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Anesthesia for Patients With Myasthenia Gravis

Editor: Brianna Granlund Updated: 7/18/2022 11:33:20 PM


Neuromuscular (NM) diseases are a common cause of morbidity and mortality. Myasthenia gravis (MG) is one such disease characterized by skeletal muscle weakness and fatigability. In essence, MG is an autoimmune disorder that results from the destruction of post-synaptic nicotinic acetylcholine (ACh) receptors located at the neuromuscular junction (NMJ).[1] 

Classically, patients will display increased weakness at the end of the day, or after exercise or exertion, with a resolution of symptoms occurring after rest. Deep tendon reflexes are normal, and autonomic dysfunction is rare. Respiratory muscles often become of significant concern as the disease progresses. The significant effect the disease exerts on the body, as well as the medications often used to treat the disease, yield unique challenges to the anesthesia provider. One must take care throughout the perioperative period to provide the safest care for the patient. Please note, Lambert-Eaton and other myasthenic syndromes, as well as other neuromuscular disorders, will not be covered in depth here.


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Myasthenia gravis poses a number of challenges to the anesthesiologist. A firm understanding not only of the disease process but also pharmacologic issues pertaining to treatment is necessary. Greater than 85% of patients with MG are found to have nicotinic ACh-R antibodies, though it is notable that neuronal nicotinic receptors are left unaffected. This indicates the disease affects skeletal muscle only. Disease prevalence is estimated to be around 1 in 7500 patients. Disease incidence is most common in women in their twenties to thirties, whereas men show a bimodal age pattern, with a peak incidence in their thirties and again in their sixties. The course of the disease is marked by exacerbations and remissions. Many triggers of MG exist, including stress, surgery, and pregnancy as well as drugs (antibiotic, rheumatologic, cardiovascular) that can precipitate symptoms or lead to exacerbations.[2]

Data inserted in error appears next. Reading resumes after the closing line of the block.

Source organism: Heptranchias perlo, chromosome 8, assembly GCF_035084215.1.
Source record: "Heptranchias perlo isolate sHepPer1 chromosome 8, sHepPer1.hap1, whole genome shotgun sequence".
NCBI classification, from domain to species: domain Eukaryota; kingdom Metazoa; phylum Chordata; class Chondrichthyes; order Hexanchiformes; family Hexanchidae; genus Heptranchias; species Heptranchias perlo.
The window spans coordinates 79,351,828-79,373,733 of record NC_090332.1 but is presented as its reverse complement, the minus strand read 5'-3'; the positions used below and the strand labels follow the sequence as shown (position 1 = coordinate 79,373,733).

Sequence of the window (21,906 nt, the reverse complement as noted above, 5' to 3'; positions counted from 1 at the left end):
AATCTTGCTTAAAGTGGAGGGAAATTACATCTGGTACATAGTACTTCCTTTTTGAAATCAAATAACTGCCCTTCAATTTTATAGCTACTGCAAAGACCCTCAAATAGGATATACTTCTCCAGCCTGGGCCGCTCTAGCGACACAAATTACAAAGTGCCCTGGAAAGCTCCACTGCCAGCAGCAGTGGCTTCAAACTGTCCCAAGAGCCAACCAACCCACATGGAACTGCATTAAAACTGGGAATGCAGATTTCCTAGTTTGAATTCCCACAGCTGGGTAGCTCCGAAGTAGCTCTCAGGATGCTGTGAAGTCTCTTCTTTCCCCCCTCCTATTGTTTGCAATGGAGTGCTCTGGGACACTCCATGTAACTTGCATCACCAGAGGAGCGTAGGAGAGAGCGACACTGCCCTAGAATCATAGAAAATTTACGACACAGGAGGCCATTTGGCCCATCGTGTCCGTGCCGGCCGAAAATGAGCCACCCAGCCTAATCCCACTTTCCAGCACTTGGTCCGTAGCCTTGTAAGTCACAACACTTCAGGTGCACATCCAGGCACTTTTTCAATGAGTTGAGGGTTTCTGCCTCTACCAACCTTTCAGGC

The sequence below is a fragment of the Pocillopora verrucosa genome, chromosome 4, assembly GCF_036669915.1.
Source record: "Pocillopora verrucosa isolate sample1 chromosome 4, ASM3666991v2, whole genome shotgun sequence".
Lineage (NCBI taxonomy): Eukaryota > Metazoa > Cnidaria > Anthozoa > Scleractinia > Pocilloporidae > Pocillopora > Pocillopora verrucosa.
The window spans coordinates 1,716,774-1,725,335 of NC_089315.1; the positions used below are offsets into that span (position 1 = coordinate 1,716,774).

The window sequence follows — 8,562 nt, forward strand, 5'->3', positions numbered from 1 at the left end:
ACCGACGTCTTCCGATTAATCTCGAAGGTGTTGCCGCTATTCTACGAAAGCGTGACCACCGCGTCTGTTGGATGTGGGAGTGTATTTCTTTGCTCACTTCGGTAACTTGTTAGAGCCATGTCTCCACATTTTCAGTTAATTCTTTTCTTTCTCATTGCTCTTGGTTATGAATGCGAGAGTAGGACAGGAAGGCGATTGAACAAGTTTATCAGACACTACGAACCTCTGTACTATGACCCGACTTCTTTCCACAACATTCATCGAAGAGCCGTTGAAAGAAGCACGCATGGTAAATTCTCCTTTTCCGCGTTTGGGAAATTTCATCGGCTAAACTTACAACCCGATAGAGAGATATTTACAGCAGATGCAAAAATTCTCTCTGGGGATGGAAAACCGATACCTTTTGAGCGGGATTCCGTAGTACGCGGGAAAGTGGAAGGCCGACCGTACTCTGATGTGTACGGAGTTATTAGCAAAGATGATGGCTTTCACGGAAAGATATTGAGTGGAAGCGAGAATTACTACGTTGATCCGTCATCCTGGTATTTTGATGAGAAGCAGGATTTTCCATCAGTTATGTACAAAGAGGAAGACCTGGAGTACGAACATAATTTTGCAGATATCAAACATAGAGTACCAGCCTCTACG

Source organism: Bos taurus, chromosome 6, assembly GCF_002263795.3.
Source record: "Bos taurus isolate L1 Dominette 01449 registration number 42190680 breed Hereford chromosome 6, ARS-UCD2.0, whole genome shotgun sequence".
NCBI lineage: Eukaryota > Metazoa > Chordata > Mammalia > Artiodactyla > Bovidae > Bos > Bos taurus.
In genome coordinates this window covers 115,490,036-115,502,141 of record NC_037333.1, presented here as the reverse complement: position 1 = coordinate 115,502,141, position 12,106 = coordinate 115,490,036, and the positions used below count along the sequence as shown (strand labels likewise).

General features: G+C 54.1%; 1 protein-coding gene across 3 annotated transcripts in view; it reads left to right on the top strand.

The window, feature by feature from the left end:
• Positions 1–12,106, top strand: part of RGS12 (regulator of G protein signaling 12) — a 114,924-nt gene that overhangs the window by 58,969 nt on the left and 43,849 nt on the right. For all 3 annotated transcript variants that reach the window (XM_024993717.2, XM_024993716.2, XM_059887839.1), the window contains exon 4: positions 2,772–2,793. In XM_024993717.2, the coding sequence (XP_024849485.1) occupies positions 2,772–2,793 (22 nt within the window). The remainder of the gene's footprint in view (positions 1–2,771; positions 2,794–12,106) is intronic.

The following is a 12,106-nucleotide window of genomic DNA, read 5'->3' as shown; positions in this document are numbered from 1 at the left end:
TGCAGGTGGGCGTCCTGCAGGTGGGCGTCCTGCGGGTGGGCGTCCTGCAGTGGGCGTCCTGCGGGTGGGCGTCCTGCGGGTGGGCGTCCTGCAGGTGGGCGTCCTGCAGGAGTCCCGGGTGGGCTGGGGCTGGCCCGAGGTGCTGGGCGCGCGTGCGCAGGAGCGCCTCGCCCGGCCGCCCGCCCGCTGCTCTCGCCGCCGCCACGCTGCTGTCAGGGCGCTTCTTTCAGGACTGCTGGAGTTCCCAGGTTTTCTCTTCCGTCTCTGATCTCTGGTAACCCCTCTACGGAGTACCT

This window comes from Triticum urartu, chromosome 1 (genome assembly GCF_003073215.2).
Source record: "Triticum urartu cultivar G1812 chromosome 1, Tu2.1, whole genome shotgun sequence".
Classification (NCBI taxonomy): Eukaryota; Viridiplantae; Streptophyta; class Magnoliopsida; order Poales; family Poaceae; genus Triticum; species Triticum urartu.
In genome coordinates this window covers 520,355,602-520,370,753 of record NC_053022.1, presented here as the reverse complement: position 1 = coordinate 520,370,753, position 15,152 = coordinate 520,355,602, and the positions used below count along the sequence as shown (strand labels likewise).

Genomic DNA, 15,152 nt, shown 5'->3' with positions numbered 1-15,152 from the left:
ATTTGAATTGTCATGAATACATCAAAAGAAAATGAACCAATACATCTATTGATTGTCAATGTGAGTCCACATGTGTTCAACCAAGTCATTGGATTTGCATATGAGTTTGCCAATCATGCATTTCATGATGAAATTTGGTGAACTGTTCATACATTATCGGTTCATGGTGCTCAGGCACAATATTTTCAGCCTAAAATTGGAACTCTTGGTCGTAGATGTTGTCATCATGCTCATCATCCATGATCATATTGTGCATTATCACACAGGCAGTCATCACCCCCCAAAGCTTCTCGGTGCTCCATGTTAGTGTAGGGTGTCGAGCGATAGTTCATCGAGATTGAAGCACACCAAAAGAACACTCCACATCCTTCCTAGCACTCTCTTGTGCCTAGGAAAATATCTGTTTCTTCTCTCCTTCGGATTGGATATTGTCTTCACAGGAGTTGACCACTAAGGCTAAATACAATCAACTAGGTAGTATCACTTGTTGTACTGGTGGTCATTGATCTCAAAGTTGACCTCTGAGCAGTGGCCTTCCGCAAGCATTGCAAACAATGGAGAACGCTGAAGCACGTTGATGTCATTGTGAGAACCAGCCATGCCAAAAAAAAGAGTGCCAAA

Classification is primarily based on whether the patient has ocular symptoms only or ocular symptoms with non-ocular weakness. Besides ptosis and diplopia, bulbar involvement is common, which will affect pharyngeal and laryngeal muscles. This can lead to issues with speech, dysphagia, and an increased risk of pulmonary aspiration. As the disease progresses, patients will often have more proximal muscle group and respiratory involvement. Patients with MG are at increased risk for postoperative respiratory failure. Myasthenic crisis, an exacerbation of the disease, can result in significant diaphragmatic weakness requiring prolonged mechanical ventilation. Other autoimmune conditions such as systemic lupus erythematosus (SLE), rheumatoid arthritis (RA), thyroid dysfunction, and diabetes mellitus (DM) are present in 10% of patients. Thymomas are common as well, and more than half of patients with MG show some level of thymic follicular hyperplasia. Thymectomy for patients with MG is a relatively common procedure to help relieve symptoms and provide remission for many patients.[3][4]

Issues of Concern

The pre-op evaluation should focus on which muscle groups are affected, the recent course of the disease, current pharmacologic therapy, and any comorbid conditions. Those with pulmonary or bulbar involvement are at increased risk for aspiration, and premedication with a proton pump inhibitor (PPI), histamine-2 (H2)-blocker, or prokinetic agent (i.e., metoclopramide) can be helpful. Avoidance of calcium channel blockers and magnesium is beneficial to help muscle contraction integrity. The mainstay of treatment is acetylcholinesterase inhibitors (primarily pyridostigmine) to help increase acetylcholine at the neuromuscular junction (NMJ).